In a surprise move that has left the fashion world wide-eyed, Anna Wintour –editor-in-chief of US Vogue and artistic director of Condé Nast, immortalised by Meryl Streep in The Devil Wears Prada and subject of seminal fashion documentary The September Issue – has collaborated with Nike on an exclusive range of Air Jordans.
That this is the first product she has chosen to officially endorse – quite literally, by allowing her signature ‘AWOK’ to appear on the soles – is perhaps not that surprising, given the luxury sneaker revolution. The acronym stands for ‘Anna Wintour OK’, which she uses to sign off pages of Vogue before they go to print. She also made an accompanying video that shows her at her desk (in said footwear) shooting hoops with a small basketball every time she approves a page.
What is surprising is the timing of the collaboration. The first batch of sneakers in red or white leather dropped last weekend, the second batch, in tweed, recalling her Chanel power jackets, go on sale 7 September – long after the global obsession with football and final whistle was blown at the World Cup. Besides, she’s a famous tennis devotee, not a football fan. All of which has got the fashion world surmising that something big, no, monumental, is about to happen.
Could it really be that Anna Wintour – the most powerful woman in fashion since she became editor-in-chief in 1988 – is set to leave Vogue? ‘We emphatically deny these rumours,’ a Condé Nast spokesperson told the New York Post’s Page Six back in April, when it stated that ‘fashion’s ultimate power broker’ would be stepping aside after closing Vogue’s all-important September issue’ – which is the next issue on newsstands, due out 18 August. A week later, The New York Times’ fashion editor, Vanessa Friedman, wrote a piece, ‘Imagining a world after Anna’, and received an email from Condé Nast’s CEO, stating, ‘There is no truth to the rumours of Anna’s departure.’ (Grazia received a similar reply last week.)
Why, you may be thinking, does it matter whether she stays or goes – outside of the rarefied bubble of haute-oxygenated fashion, who cares?
Where to start... Anna Wintour’s departure – and it will happen at some point – represents the most monumental shift in power and influence the fashion world has yet to see. Aged 68, Anna is still at the top of her game, the equivalent of Apple’s Steve Jobs, or Harry Potter’s JK Rowling. As respected as she is feared, this is the woman behind the industry’s biggest shifts in gear. She was the driving force behind the now-ubiquitous celebrity cover (and not just
Hollywood glamour, but Michelle Obama and Hillary Clinton, too). She helped to create the mega-designer by handpicking talent for the top jobs at the mightiest brands (John Galliano at Christian Dior, Marc Jacobs at Louis Vuitton and many more) while also engineering the resurrection of John Galliano (after his anti-Semitic rant and breakdown) into his current job at
Maison Margiela. She has also come out in support of Marchesa’s Georgina Chapman, post Weinstein scandal. She has forged together philanthropy, politics, celebrity, art and fashion, not just within the pages of Vogue, but culminating in one of the global fashion events of the year, the Met Ball.And she’s a dame. Indeed, only she could sit beside the Queen at HM’s first fashion show at LFW last February – her sunglasses, always a symbol of her inscrutability, controversially remained in place.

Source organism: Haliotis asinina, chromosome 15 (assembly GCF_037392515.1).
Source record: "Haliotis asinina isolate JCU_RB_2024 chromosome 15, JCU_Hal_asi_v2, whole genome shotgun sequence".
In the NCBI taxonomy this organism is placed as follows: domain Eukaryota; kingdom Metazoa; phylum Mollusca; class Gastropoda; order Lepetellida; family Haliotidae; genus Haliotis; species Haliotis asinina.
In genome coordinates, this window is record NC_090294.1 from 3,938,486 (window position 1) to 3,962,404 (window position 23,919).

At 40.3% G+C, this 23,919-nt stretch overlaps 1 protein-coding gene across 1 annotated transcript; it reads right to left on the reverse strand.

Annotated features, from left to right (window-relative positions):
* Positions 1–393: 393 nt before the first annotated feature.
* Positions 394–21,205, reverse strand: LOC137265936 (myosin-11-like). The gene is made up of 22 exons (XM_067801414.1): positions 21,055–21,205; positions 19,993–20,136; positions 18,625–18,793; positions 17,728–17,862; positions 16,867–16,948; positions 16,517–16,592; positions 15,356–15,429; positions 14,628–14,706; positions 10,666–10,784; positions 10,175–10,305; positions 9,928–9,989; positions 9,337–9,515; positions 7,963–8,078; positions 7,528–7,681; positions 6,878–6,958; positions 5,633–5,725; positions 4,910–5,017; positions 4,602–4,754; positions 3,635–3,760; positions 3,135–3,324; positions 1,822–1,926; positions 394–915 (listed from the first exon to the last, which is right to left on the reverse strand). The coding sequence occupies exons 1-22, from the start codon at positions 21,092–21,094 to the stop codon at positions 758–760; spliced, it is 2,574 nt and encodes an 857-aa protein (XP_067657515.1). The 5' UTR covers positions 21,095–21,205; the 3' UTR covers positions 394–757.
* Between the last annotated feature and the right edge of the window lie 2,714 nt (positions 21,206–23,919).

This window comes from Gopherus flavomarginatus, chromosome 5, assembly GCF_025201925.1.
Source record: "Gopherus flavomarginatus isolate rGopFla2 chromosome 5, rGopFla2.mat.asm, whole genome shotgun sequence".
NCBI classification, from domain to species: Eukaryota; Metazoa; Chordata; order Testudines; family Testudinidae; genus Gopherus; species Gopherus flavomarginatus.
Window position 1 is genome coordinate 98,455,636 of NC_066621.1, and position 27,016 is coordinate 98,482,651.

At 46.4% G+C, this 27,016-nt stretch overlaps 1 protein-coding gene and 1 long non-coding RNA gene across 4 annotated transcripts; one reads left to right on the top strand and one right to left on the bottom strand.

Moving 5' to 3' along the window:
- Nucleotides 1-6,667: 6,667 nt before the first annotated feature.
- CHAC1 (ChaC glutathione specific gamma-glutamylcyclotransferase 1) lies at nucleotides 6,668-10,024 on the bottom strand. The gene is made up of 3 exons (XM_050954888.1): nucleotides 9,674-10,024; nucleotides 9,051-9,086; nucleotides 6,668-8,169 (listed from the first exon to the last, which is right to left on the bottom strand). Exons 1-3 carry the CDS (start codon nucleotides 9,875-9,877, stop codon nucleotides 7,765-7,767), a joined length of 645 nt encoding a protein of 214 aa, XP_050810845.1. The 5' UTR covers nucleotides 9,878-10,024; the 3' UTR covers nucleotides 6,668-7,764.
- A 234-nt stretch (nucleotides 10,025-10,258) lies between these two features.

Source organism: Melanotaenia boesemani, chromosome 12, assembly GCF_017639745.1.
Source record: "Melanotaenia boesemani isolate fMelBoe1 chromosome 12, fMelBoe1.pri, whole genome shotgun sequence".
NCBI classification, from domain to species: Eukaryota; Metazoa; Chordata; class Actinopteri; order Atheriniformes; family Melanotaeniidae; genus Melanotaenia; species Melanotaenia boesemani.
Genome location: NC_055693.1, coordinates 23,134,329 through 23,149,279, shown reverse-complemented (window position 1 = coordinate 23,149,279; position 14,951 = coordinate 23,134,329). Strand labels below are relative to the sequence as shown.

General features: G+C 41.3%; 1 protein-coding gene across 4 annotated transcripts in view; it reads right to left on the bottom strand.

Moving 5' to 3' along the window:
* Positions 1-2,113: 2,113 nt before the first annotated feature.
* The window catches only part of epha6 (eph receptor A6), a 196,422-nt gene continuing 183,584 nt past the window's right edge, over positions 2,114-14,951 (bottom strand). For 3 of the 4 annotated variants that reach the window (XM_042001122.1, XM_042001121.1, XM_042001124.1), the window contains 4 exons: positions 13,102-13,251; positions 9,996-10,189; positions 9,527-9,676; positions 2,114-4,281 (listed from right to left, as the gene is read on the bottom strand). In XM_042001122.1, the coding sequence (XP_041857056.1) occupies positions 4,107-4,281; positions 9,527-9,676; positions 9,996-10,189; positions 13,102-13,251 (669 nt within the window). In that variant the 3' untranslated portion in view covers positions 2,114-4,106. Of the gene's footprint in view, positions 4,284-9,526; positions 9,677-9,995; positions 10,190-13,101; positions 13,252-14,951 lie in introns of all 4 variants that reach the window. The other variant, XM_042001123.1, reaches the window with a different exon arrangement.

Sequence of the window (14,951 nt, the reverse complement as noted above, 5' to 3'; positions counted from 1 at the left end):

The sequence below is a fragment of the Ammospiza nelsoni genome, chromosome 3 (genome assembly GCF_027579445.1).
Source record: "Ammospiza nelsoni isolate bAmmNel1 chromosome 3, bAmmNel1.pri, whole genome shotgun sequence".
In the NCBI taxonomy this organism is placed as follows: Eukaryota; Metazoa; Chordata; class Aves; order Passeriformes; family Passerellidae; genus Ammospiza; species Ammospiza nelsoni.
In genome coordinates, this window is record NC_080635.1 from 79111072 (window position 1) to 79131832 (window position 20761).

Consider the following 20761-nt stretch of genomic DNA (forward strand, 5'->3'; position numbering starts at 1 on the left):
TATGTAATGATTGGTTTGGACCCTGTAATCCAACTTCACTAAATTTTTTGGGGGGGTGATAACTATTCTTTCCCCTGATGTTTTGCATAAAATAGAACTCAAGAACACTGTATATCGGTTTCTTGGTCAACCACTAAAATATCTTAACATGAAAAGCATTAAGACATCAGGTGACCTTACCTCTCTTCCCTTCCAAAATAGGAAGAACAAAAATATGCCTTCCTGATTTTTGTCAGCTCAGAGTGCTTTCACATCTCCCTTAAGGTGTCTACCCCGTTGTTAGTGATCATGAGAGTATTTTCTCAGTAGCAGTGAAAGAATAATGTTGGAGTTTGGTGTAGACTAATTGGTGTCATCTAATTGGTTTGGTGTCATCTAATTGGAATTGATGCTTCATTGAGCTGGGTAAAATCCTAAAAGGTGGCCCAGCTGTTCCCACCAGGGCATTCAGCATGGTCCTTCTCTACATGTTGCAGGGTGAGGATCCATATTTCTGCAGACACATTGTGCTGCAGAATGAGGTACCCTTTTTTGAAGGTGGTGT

Without Anna, the power broker behind the scenes (while always front and centre), will chaos ensue? Anarchy? You can certainly forget an orderly queue when it comes to the smash and grab for power in the vacuum left in her wake. But who, then, will run the show? Over the years, a few names have surfaced: Carine Roitfeld, former editor of French Vogue; Natalie Massenet, founder of Net-A-Porter, who transformed the face of luxury fashion and our designer buying habits with it.
However, the name being (deafeningly) whispered is that of Edward Enninful, who took the helm at British Vogue just 16 months ago – seen by many as his apprenticeship for the big job at US Vogue once Anna steps aside. Condé Nast UK denied rumours last week, but the first black, male, gay editor of a monthly women’s magazine certainly feels like the most natural fit in an age of Trump, Brexit, #MeToo and #TimesUp. His talent for creating hard-hitting, zeitgeisty visuals are matched by his personal accessibility in a world chock-full of elitism. From humble beginnings to the pinnacle of magazine editorship is a true-life story that will inspire and shape the dreams of a generation.
He is human where, perhaps, Anna is perceived not to be. His was the flagship appointment for a new era in fashion, the timing of which was perfect– coinciding with an industry ready to take a hard look at itself in the mirror. His influence has certainly helped shape conversations that reverberate with the words ‘inclusivity’ and ‘diversity’, now at the forefront of most magazines’ fashion editorials and, increasingly, fashion houses’ ad campaigns. Genuine collaborations with friends – who happen to be Naomi, Kate, the Beckhams, Adwoa, Gigi, Bella and Oprah (who stars on his latest cover), plus the cream of creative talent – have cast him in the role of celebrity-editor-in-chief. Meaning if he wasn’t a celebrity before, he certainly is now – and could leverage the kind of cover deals with agents to retain US Vogue’s status. Anyone who’s ridden into a fashion show or event on his coat-tails will have felt the paparazzi heat he draws.
Again, this is all speculative – and how fashion loves to gossip – but one thing is for sure: a fashion world without Anna Wintour will look very different. As to how, watch this space.